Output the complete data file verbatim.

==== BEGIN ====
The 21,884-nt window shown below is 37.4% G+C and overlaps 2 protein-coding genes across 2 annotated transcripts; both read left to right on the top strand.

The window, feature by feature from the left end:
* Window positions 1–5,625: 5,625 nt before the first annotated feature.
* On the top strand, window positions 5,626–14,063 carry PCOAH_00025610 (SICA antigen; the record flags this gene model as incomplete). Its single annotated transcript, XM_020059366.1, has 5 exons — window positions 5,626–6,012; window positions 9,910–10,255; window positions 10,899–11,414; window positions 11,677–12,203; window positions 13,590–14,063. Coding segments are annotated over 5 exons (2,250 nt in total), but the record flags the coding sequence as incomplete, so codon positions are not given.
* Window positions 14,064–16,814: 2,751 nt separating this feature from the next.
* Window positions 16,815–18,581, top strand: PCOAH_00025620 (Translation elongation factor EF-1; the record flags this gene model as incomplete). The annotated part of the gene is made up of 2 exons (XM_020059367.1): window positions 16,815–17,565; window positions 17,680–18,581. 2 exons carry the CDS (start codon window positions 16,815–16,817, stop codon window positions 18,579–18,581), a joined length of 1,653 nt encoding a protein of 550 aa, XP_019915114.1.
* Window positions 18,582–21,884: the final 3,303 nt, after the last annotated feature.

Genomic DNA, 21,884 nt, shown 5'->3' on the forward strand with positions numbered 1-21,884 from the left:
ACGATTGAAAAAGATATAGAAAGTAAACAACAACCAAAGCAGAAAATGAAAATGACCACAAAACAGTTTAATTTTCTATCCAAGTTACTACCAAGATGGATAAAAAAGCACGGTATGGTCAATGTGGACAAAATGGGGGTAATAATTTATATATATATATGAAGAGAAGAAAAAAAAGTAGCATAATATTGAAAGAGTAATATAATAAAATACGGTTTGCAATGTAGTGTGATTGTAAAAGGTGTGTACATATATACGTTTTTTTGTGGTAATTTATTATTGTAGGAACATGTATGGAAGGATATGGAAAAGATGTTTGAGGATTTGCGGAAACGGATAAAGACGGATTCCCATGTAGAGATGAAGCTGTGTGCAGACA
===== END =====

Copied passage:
The 21,884-nt window shown below is 37.4% G+C and overlaps 2 protein-coding genes across 2 annotated transcripts; both read left to right on the top strand.

The window, feature by feature from the left end:
* Window positions 1–5,625: 5,625 nt before the first annotated feature.
* On the top strand, window positions 5,626–14,063 carry PCOAH_00025610 (SICA antigen; the record flags this gene model as incomplete). Its single annotated transcript, XM_020059366.1, has 5 exons — window positions 5,626–6,012; window positions 9,910–10,255; window positions 10,899–11,414; window positions 11,677–12,203; window positions 13,590–14,063. Coding segments are annotated over 5 exons (2,250 nt in total), but the record flags the coding sequence as incomplete, so codon positions are not given.
* Window positions 14,064–16,814: 2,751 nt separating this feature from the next.
* Window positions 16,815–18,581, top strand: PCOAH_00025620 (Translation elongation factor EF-1; the record flags this gene model as incomplete). The annotated part of the gene is made up of 2 exons (XM_020059367.1): window positions 16,815–17,565; window positions 17,680–18,581. 2 exons carry the CDS (start codon window positions 16,815–16,817, stop codon window positions 18,579–18,581), a joined length of 1,653 nt encoding a protein of 550 aa, XP_019915114.1.
* Window positions 18,582–21,884: the final 3,303 nt, after the last annotated feature.

Genomic DNA, 21,884 nt, shown 5'->3' on the forward strand with positions numbered 1-21,884 from the left:
ACGATTGAAAAAGATATAGAAAGTAAACAACAACCAAAGCAGAAAATGAAAATGACCACAAAACAGTTTAATTTTCTATCCAAGTTACTACCAAGATGGATAAAAAAGCACGGTATGGTCAATGTGGACAAAATGGGGGTAATAATTTATATATATATATGAAGAGAAGAAAAAAAAGTAGCATAATATTGAAAGAGTAATATAATAAAATACGGTTTGCAATGTAGTGTGATTGTAAAAGGTGTGTACATATATACGTTTTTTTGTGGTAATTTATTATTGTAGGAACATGTATGGAAGGATATGGAAAAGATGTTTGAGGATTTGCGGAAACGGATAAAGACGGATTCCCATGTAGAGATGAAGCTGTGTGCAGACA